Day Visit to Savannah

  We made a day visit to Savannah this week for its music festival (currently running there until April 14th). One of my favorite jazz artists is Hammond B3 organ great Dr. Lonnie Smith, and he was appearing with his trio for two evening performances and one earlier in the day. Although the lure of … Continue reading Day Visit to Savannah

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Keeping The Cookie Jar Full During Early Retirement

Against all her better instincts, not to mention I assume a clause in her blogger's liability insurance coverage, Donna over at Retirement Reflections has once again asked me to write a guest post. Please join the party there as I discuss the all important topic of eating cookies. Or... something remotely related to that anyway. … Continue reading Keeping The Cookie Jar Full During Early Retirement

Marty Made Me Write This.

To my regular followers, Doug might be a bit out of your comfort zone. But that’s his point anyway. He’s an undeclared poet laureate who endures cold Chicago winters and probably years of Ron Santo, North Side sadness. He might not be your cup of tea, but for those of you who like to take an occasional ride on political poetry, it’s my pleasure to share a master of the craft. He’s also a lover of vinyl and analogue, so he can’t be all bad.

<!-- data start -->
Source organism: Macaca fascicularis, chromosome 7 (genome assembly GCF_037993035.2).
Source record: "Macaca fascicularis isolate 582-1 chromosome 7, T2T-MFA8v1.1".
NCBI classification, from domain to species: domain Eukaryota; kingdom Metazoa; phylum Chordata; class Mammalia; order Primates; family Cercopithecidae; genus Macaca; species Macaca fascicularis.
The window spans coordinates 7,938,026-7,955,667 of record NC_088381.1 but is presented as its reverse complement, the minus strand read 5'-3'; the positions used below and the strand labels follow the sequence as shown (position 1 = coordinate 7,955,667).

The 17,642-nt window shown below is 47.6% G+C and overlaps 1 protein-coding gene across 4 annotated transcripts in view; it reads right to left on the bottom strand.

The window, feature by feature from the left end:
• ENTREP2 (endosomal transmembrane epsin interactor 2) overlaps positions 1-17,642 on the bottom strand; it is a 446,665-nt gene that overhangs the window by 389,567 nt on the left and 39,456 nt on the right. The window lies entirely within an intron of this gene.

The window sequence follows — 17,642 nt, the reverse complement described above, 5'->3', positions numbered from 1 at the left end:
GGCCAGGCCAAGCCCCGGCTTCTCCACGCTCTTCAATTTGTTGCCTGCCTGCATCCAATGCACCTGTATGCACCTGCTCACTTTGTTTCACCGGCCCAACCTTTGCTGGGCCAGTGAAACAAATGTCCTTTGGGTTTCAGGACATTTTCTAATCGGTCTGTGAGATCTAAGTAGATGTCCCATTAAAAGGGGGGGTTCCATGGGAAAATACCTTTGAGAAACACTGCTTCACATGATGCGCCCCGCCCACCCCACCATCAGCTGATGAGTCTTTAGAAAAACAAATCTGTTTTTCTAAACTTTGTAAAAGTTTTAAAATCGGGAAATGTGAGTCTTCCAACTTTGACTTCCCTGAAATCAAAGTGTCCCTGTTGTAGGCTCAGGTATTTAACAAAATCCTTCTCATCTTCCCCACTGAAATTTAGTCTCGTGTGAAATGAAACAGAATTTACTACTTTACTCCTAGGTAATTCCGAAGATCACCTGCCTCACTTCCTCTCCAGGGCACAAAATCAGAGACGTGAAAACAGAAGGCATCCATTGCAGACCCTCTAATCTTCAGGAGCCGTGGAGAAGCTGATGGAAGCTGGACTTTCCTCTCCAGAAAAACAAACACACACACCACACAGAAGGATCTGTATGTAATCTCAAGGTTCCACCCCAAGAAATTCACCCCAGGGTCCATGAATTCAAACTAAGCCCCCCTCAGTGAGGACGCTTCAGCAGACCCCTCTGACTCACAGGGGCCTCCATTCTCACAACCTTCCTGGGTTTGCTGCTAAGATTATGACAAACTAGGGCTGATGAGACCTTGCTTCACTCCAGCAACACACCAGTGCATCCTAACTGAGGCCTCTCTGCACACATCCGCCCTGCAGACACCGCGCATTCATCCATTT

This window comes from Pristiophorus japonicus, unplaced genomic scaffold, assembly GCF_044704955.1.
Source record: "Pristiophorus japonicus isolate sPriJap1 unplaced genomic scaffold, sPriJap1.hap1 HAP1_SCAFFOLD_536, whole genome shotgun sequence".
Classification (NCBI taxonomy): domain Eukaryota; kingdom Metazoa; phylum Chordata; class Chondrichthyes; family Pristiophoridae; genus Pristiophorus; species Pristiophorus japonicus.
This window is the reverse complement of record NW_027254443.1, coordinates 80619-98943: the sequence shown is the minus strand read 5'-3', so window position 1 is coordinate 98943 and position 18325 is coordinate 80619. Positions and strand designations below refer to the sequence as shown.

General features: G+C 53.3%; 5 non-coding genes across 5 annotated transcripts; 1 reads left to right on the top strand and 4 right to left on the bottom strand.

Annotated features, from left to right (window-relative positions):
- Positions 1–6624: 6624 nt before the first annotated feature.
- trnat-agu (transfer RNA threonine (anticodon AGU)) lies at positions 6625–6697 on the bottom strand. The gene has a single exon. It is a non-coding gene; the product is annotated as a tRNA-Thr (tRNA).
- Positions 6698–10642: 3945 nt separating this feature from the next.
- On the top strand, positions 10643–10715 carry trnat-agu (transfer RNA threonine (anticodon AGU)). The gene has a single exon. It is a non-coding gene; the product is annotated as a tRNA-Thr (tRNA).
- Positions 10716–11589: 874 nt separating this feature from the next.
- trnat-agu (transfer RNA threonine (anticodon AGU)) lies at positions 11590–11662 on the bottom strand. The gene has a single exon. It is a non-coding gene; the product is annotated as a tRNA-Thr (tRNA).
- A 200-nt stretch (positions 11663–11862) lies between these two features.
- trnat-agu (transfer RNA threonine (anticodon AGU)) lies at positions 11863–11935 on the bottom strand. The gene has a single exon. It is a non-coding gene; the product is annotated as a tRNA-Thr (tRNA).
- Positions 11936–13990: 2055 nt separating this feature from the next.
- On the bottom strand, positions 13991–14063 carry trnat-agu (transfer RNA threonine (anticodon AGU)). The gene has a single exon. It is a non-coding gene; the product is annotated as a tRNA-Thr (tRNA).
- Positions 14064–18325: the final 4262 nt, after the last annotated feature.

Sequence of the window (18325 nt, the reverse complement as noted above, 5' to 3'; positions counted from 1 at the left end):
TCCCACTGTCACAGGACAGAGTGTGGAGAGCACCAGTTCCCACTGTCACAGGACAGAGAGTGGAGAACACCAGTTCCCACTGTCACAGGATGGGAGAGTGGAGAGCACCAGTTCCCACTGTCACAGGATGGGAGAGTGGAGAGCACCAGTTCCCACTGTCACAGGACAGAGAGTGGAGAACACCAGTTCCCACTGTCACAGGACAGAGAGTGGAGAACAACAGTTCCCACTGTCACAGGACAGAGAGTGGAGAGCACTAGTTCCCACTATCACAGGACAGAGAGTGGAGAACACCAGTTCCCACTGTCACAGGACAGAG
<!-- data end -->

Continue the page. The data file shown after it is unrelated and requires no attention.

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Sorry ‘bout the delay in getting back, (Marty) ya’ll. But trying to parse the 100 proof of today’s politics requires that aforementioned bourbon pour, and after five three fingers in four hours, I’ve been clued that Coda Puppy and I, now, somehow, seem to age at the same rate. What was once just another night of some mid-shelf everyday sippin’ whiskey, now locks me down for a full twenty-four.

And to further whore my amateur bore… of the true way that our politics be…I offer for your consideration …. Young Paul the Tall and his very pretty, smart, and caring, Girl Next Door, Mary Ann. They’ve been best friends forever…since Radio Shack sold computers. Now in their early to mid twenties, and with spring in the…our young man’s fancy…Paul turns not to his Mary Ann. Paul’s hero’s journey is to score a walk down the aisle with his Ginger…

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Powdering My Nose

A former co-worker and I were regular afternoon coffee companions back during my working years (Hi, H). At roughly the same time each day, one of us would launch an informal summons via the office chat application to query if it was convenient to make our daily trek to Starbucks. Invariably, though, my friend would always need just a little … Continue reading Powdering My Nose

GratiTuesday: Public Libraries

Janis writes a wonderful ode to the public library on her equally wonderful “Retirementally Challenged” blog. I couldn’t say it any better, though since I have made myself the Milton Berle of blog post intellectual property theft, I probably will hijack this at some future point too. Well done, Janis!

Retirementally Challenged